When I first moved to Kansas, someone told me there had once been a naval base near Hutchinson.
My response to that was “Ya, right!” (They neglected to tell me it was a naval AIR base!) Then a few years later I was told there were porcupines in Kansas and again my response was a resounding “Ya right!”
I talked with local veterinarian Becky Dillon, who told me that starting about a dozen years ago, she began seeing two or three dogs annually from the Rice, Reno, and McPherson County area impaled with porcupine quills, usually in their noses.
I once helped extract a porky’ from under a friend’s porch. After removing several floor boards and backing the bugger’ into a corner, we were able to pull it out it with catch pole. While in western Kansas a few years back we came upon a dead porcupine along the road. After carefully gathering a few quills from the middle of its back and cutting off part of its unique hind foot that strongly resembled a bear’s foot, we left the poor guy looking like the victim of some satanical ritual.
Porcupines occur throughout the state, except in the southeast. They are very common in the Red Hills down in Barber and Comanche counties.
They prefer woodlands, but in Kansas, are found most often in “riparian habitat,” the wooded and brushy areas bordering streams and rivers. Porcupines are herbivores (plant eaters,) so in summer, green plants make up much of their diet.
During winter, they often gnaw on bark and cambium, the soft inner tissue of woody plants and trees. I’m told it not uncommon to find cedars killed by porcupines “girdling” the trunk as they gnaw off the bark completely around the tree.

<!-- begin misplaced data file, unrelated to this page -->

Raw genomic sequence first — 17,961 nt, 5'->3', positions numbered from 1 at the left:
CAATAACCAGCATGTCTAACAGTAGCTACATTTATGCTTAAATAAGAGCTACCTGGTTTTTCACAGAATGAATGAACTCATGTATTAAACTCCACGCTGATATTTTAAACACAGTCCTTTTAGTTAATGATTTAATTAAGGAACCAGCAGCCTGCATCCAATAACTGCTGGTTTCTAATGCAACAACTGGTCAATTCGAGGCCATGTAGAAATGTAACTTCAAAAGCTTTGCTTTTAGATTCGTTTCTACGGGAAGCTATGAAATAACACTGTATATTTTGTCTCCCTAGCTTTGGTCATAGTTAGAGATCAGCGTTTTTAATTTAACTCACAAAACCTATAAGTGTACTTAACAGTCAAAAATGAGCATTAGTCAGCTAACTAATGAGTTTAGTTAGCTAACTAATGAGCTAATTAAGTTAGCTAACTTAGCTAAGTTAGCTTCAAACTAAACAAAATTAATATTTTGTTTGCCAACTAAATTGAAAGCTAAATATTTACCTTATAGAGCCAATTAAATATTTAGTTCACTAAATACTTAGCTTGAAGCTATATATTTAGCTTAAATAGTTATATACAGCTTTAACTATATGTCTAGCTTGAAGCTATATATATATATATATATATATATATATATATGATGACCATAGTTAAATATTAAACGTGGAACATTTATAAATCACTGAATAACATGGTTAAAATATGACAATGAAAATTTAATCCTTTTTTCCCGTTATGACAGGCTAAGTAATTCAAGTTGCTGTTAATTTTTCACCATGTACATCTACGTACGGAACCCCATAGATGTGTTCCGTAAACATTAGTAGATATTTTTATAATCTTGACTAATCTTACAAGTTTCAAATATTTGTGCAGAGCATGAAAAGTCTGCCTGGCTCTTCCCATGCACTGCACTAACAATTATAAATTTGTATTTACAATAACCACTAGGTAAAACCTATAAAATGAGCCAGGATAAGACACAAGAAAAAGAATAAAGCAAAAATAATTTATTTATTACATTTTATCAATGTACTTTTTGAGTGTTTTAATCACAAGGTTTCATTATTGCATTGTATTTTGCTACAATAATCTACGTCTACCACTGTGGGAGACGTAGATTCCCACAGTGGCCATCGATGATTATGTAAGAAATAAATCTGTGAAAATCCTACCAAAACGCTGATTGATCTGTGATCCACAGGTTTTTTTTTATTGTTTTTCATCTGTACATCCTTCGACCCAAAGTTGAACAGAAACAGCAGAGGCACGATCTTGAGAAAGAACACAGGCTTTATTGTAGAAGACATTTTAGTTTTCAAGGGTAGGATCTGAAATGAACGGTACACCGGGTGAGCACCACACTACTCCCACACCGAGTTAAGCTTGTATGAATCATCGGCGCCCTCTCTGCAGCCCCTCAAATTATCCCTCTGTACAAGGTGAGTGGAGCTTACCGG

They also seem to relish the soft, tender bark of cottonwood trees.
My research turned up several interesting facts about “porkys.” I know I’ve heard or read stories about porcupines chewing on axe handles, canoe paddles, etc.
They have a penchant for salt, and chew on these things because of the sweat left there by human hands. Porcupines are rather cute little members of the rodent family.
Adults grow to around twenty inches long, minus they tail, and can weigh 25 pounds.
Like our other migrant friend, the armadillo, a porcupine’s sense of smell is excellent, but its eyesight is poor.
Normally quiet and docile little critters, they are most at home resting in a tree, so we all may have passed beneath one more than once and never known it.
Their dens can be in rock crevices, hollow logs, or under old buildings, and they are known to use the abandoned dens of other animals. They breed once yearly, and usually give birth to only one offspring.
Officially called “porcupettes,” the baby’s quills are soft at birth (I should hope so,) but harden within an hour.
A porcupine’s hollow quills help make them excellent swimmers, so water lilies and floating pond weeds can also be part of their summer diet.
Of course, this piece wouldn’t be complete without time spent on our rodent’s most famous characteristic, its quills.
A fully-grown adult porcupine has upwards of 30,000 specially modified hairs called quills, which are its first line of defense. The quills are mixed with long shaggy hair everywhere but on its stomach.
They are longest on the rump and tail, so when threatened, a porcupine points its posterior towards the attacker and begins slashing with its long tail.
The quills come out very easily, so any piece of flesh touched by the sweeping rump and tail comes away stuck full of them. This behavior no doubt gave rise to the legend that a porcupine could “throw” its quills.
With the tiny barbs embedded, the body heat of the unlucky recipient swells the quills, forcing them deeper into its flesh.
Although nearly invisible to the naked eye, Dillon says these barbs are so effective that she has to sedate each animal because they are so painful to remove.
The Fisher, a fur bearer of the north woods, has become an expert in attacking porcupines, learning how to roll them over and get at their unprotected bellies.
Great horned owls, bobcats and coyotes, all predators of the Kansas plains, will also make a meal of a porcupine if the opportunity arises.
I continue to be amazed at the diversity of God’s creation found here in our state. You can bet that from now on when I’m in the woods and along the river, I’ll be looking for signs of “Mr. Prickly,” hoping to see one alive in the wild.
Another good reason for Exploring Kansas Outdoors!
Steve can be contacted by email at email@example.com.